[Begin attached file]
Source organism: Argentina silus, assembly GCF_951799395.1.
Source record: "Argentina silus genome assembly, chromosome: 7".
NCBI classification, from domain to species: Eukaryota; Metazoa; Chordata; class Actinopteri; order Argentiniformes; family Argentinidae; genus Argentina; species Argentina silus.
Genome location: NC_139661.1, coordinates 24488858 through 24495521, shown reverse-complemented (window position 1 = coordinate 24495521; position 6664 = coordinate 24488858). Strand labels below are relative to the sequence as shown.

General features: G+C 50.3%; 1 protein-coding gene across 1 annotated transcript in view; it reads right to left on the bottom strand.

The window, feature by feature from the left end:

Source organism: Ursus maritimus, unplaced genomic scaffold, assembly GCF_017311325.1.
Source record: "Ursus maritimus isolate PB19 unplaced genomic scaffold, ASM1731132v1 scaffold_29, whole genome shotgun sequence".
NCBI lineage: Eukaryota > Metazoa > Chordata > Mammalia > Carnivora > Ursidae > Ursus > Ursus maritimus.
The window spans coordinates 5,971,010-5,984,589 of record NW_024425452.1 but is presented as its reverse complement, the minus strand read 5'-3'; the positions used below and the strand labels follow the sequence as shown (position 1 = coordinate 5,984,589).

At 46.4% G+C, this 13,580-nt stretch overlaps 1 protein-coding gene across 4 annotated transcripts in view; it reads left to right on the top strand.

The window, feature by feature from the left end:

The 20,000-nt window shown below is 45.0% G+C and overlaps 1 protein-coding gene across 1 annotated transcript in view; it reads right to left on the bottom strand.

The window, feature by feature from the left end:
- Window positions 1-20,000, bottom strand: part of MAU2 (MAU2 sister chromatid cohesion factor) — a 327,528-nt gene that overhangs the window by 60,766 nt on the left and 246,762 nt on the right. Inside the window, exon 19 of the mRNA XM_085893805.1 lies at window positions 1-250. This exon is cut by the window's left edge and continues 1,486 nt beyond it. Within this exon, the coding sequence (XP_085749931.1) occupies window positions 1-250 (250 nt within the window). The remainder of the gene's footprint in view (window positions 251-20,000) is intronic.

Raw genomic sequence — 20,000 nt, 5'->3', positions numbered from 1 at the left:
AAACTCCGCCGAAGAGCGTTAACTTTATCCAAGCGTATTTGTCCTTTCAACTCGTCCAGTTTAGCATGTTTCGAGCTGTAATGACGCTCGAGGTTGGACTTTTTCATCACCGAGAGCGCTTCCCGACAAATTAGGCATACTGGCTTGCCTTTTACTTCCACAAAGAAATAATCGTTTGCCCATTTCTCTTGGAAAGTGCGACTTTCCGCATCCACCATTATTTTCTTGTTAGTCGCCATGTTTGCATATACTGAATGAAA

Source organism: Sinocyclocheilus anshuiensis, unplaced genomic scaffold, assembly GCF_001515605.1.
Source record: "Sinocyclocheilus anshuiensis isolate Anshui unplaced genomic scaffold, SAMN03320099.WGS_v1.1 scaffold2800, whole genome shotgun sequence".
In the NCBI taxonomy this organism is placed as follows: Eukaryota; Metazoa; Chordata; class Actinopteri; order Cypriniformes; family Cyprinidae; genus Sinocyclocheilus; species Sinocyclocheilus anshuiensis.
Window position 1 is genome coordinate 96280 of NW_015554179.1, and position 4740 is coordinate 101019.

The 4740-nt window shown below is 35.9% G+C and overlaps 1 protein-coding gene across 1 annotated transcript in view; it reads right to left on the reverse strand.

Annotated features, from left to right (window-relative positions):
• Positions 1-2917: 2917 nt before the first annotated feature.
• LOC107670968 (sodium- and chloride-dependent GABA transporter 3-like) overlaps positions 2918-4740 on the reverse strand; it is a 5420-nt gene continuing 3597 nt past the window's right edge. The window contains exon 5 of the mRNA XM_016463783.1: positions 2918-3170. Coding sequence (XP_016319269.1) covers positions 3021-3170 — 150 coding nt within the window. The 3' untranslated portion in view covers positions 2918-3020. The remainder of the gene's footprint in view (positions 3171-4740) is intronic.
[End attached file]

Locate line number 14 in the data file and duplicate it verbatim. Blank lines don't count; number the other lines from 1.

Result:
The window, feature by feature from the left end: